FNC 2015 Review: ‘Transfixed’ (Alon Kol, 2015)


Transfixed is an atypical love story. Set in Toronto, Canada, Alon Kol’s film is a documentary about Martine Stonehouse, a trans activist, and her fiance John Gelmone. Both have Asperger’s Syndrome (John also has Tourette’s), and Martine has been a leading voice within Ontario to reinstate government-funded coverage for gender reassignment surgery. The couple have been together for years but have never been intimate with each other, as John, who identifies as a straight male, was not comfortable with Martine’s body until she had her surgery. Since the Ontario government would not cover the surgery, Martine was caught between a rock and a hard place, unable to fund the operation herself. Rather than internalize her struggle, Martine helped lead the fight for change, and thanks to her work, she helped save lives. But now is the time to fight for her own body and relationship.

The crux of Transfixed is the relationship between Martine and John, informed largely by Asperger’s. Early in the film, they discuss the struggles with social interactions, including a conversion which is integral coming from their perspective. There is a certain bluntness to their interactions, and rather than adjust or skirt around issues, they face them head on — for better or for worse. 


There is a difficulty early on coming to terms with John’s insistence of Martine’s surgery, even when two doctors tell her the operation is risky because of her weight. While John has stood by Martine’s side for years, he grows increasingly impatient with her body, as he cannot cross the threshold of sexual intimacy until she has a vagina. John’s insistence lacks a certain empathy, and perhaps unduly devalues Martine’s self-esteem. There are moments in the film where the woman feels notably defeated, trapped by the body she does not identify with. It is clear that through Martine’s interactions with the world (interpersonally and via activism), she has always put others before herself, and now that she has an opportunity, she’s not even fully sure she’s doing it for the right reasons.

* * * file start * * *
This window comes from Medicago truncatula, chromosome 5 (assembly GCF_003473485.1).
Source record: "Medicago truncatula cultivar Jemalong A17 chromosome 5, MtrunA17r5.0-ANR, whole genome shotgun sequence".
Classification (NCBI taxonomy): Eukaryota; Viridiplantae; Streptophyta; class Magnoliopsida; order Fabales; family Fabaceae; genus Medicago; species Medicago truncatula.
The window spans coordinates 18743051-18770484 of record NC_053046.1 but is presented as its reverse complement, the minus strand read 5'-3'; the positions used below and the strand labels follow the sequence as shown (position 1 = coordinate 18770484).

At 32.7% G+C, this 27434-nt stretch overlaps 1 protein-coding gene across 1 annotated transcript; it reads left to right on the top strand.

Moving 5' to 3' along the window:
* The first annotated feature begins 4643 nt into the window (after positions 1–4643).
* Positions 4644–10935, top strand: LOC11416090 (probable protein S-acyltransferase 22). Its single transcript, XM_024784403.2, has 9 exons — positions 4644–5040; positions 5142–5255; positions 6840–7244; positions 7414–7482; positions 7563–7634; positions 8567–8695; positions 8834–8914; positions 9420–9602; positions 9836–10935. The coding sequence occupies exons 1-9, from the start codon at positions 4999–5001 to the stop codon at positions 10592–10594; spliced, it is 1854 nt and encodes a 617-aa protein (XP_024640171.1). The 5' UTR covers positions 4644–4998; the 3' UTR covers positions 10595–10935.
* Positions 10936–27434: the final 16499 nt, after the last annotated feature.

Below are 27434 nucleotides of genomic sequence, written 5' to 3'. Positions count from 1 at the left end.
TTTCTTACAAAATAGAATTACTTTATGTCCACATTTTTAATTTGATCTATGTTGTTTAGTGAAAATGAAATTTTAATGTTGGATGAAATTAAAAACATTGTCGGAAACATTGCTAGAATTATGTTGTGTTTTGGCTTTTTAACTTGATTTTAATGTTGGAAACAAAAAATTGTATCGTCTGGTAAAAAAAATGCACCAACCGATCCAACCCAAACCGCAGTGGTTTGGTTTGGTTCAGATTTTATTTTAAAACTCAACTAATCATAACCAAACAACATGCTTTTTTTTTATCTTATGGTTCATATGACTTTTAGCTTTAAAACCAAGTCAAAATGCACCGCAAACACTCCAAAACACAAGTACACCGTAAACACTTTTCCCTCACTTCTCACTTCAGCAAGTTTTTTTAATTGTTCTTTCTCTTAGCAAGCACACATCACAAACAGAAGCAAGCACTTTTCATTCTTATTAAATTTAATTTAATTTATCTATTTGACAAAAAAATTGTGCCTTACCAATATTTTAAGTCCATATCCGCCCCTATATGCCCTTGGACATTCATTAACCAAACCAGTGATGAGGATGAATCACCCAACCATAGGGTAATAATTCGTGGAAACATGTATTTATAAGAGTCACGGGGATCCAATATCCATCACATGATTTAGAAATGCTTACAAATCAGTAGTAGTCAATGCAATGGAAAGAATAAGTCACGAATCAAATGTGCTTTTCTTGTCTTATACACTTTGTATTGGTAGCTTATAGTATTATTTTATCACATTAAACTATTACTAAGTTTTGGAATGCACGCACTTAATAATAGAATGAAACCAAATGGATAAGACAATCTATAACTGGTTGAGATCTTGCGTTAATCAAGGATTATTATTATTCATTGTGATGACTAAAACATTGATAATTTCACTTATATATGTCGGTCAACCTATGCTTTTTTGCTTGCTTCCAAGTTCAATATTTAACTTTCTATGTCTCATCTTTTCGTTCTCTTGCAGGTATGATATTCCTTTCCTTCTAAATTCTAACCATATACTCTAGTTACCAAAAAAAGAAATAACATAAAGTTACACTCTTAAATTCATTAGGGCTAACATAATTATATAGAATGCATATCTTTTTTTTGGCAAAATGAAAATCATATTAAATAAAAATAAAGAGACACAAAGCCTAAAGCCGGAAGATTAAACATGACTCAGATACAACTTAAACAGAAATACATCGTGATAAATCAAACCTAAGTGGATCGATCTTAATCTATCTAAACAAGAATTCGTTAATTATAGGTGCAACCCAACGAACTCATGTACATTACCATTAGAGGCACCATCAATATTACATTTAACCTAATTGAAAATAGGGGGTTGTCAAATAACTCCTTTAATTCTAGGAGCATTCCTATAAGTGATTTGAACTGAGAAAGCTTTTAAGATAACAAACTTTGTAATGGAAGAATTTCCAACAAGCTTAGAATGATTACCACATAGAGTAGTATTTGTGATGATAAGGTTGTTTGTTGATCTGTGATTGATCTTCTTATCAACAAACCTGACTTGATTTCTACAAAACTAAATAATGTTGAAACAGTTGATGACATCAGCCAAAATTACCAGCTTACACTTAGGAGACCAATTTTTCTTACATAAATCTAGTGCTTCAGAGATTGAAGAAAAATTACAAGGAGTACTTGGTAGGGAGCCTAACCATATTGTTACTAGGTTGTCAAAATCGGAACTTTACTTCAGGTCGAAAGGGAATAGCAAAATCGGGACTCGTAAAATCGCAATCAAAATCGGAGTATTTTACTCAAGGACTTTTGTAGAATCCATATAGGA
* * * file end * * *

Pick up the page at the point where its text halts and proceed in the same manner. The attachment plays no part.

Yet, in spite of this, John and Martine grow. They evolve, they compromise and they adapt. This is not a story about easy decisions and easy solutions, but rather how sharing your life together is not about satiation but transformation. John, in particular, experiences some huge revelations over the course of Martine’s surgery, as he comes to terms with some of his selfish desires and realizes that the surgery was perhaps not worth risking her life.


Transfixed appeals to our hunger for personal growth, as both Martine and John change throughout the film. The journey they undertake together offers personal fulfillment, even in the face of challenge. The film reveals the importance of communication in love, but perhaps even more, the importance of empathy and understanding. Transfixed is a small film with modest aspirations, and it does not necessarily transcend that, as it satisfies on an emotional and storytelling level (and that isn’t necessarily a bad thing). This is not a story that would benefit from overt flourishes or conceptualism, it works on its own.

Justine Smith (@redroomrantings) lives and writes in Montreal, Quebec. She has a bachelor’s degree in Film Studies and a passionate hunger for all kinds of cinema. Along with writing for Vague Visages, she is the former film editor of Sound on Sight and a freelance writer.